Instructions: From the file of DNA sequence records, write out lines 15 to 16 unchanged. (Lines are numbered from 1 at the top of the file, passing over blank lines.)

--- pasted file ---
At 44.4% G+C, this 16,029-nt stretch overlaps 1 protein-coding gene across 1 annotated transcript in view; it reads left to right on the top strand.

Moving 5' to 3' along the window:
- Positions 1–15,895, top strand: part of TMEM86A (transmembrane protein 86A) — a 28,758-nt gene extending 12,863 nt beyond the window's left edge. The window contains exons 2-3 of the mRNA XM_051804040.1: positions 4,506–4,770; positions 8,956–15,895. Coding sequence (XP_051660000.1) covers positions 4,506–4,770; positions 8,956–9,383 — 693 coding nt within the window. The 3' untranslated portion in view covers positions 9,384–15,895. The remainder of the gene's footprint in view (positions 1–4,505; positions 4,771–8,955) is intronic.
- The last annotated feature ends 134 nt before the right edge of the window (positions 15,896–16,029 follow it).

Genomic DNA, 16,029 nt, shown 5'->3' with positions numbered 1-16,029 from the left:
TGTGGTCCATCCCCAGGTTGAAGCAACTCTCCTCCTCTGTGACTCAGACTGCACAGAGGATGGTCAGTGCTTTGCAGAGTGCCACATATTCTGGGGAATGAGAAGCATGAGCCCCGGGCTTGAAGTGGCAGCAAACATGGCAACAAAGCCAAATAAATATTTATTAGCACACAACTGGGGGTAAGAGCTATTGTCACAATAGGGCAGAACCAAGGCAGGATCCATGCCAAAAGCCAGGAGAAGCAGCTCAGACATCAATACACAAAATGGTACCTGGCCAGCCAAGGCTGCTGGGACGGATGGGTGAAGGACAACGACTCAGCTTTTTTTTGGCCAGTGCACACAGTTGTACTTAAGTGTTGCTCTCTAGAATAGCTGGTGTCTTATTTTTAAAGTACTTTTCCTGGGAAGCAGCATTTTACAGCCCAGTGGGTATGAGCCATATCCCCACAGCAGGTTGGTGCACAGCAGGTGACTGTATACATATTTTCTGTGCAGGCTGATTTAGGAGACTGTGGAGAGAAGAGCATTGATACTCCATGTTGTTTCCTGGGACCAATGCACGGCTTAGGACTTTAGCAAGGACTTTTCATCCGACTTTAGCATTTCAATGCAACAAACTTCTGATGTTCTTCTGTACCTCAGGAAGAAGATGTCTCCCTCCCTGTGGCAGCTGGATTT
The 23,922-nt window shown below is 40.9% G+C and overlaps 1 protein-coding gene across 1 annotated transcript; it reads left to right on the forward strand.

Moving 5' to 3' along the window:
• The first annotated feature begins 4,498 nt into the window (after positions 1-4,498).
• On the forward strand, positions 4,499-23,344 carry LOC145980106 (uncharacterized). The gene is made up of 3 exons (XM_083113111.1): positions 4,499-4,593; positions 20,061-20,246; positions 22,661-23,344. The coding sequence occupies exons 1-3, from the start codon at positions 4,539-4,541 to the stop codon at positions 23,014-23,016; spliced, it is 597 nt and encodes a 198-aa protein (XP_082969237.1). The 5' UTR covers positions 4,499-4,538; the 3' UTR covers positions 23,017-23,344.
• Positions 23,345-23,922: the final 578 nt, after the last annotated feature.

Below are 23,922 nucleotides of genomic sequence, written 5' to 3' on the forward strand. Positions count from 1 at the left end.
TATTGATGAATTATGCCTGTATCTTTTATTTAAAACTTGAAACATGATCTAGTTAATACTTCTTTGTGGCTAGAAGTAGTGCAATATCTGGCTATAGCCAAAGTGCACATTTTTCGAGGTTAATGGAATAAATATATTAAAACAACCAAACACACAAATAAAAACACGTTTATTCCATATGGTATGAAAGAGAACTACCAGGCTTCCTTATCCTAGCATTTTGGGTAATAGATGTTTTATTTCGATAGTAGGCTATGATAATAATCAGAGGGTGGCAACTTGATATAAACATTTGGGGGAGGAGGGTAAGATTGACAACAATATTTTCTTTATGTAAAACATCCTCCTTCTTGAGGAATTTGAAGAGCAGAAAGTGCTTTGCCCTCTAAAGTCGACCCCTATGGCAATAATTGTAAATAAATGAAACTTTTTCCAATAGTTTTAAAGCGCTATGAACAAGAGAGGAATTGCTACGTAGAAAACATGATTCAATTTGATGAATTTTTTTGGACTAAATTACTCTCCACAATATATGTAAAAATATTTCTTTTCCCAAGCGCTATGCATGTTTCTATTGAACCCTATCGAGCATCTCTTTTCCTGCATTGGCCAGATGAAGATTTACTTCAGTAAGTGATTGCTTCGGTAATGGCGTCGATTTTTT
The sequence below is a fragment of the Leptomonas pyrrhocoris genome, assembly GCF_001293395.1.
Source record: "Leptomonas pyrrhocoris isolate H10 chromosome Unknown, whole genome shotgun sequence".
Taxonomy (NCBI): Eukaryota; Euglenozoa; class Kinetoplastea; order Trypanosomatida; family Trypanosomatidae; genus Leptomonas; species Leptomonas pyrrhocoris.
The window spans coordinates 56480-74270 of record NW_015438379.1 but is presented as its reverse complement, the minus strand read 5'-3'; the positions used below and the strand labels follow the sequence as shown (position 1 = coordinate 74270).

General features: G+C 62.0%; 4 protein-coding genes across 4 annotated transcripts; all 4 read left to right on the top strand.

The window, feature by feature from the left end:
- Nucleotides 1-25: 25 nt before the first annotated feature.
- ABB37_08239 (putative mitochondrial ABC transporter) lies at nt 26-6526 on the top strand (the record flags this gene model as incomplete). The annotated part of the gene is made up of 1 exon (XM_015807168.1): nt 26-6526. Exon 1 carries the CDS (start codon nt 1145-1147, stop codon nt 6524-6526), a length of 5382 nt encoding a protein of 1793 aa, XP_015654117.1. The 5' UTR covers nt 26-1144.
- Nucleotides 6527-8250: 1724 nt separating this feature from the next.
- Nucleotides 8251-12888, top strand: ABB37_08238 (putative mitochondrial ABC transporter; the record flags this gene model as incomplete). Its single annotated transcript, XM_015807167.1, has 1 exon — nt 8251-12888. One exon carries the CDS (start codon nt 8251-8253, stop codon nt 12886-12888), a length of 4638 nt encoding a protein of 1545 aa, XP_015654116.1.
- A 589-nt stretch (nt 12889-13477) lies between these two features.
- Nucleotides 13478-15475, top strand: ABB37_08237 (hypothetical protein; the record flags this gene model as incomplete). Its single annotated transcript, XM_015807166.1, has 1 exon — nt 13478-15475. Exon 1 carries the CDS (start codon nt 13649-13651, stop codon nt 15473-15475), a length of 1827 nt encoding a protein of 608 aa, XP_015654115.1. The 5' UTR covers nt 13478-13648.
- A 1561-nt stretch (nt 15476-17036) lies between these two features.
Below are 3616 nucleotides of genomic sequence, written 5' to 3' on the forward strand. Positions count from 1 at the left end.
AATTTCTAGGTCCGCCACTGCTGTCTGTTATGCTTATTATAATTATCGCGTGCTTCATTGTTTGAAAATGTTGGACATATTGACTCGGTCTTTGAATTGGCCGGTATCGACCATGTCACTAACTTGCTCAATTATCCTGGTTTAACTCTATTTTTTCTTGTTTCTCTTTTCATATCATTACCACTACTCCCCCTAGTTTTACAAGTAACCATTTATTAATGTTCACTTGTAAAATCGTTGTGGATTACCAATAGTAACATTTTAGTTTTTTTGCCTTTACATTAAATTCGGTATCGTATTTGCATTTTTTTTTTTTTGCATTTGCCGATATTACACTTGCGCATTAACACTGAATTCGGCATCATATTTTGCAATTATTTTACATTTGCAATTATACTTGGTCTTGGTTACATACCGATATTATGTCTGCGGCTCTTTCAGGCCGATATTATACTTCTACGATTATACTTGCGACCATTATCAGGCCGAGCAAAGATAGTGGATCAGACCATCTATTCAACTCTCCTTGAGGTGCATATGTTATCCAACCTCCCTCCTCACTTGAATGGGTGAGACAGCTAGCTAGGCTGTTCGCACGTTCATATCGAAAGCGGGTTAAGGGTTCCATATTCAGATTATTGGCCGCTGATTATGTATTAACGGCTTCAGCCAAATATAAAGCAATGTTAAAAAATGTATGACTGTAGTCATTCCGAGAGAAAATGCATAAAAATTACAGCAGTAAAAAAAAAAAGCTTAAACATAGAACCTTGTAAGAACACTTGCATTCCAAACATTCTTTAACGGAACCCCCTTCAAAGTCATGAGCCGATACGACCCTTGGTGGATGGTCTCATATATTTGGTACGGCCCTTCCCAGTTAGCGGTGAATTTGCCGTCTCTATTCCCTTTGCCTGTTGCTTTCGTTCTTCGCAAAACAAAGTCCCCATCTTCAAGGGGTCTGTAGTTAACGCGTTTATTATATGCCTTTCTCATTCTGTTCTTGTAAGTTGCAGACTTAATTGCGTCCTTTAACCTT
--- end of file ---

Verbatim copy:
Source record: "Leptomonas pyrrhocoris isolate H10 chromosome Unknown, whole genome shotgun sequence".
Taxonomy (NCBI): Eukaryota; Euglenozoa; class Kinetoplastea; order Trypanosomatida; family Trypanosomatidae; genus Leptomonas; species Leptomonas pyrrhocoris.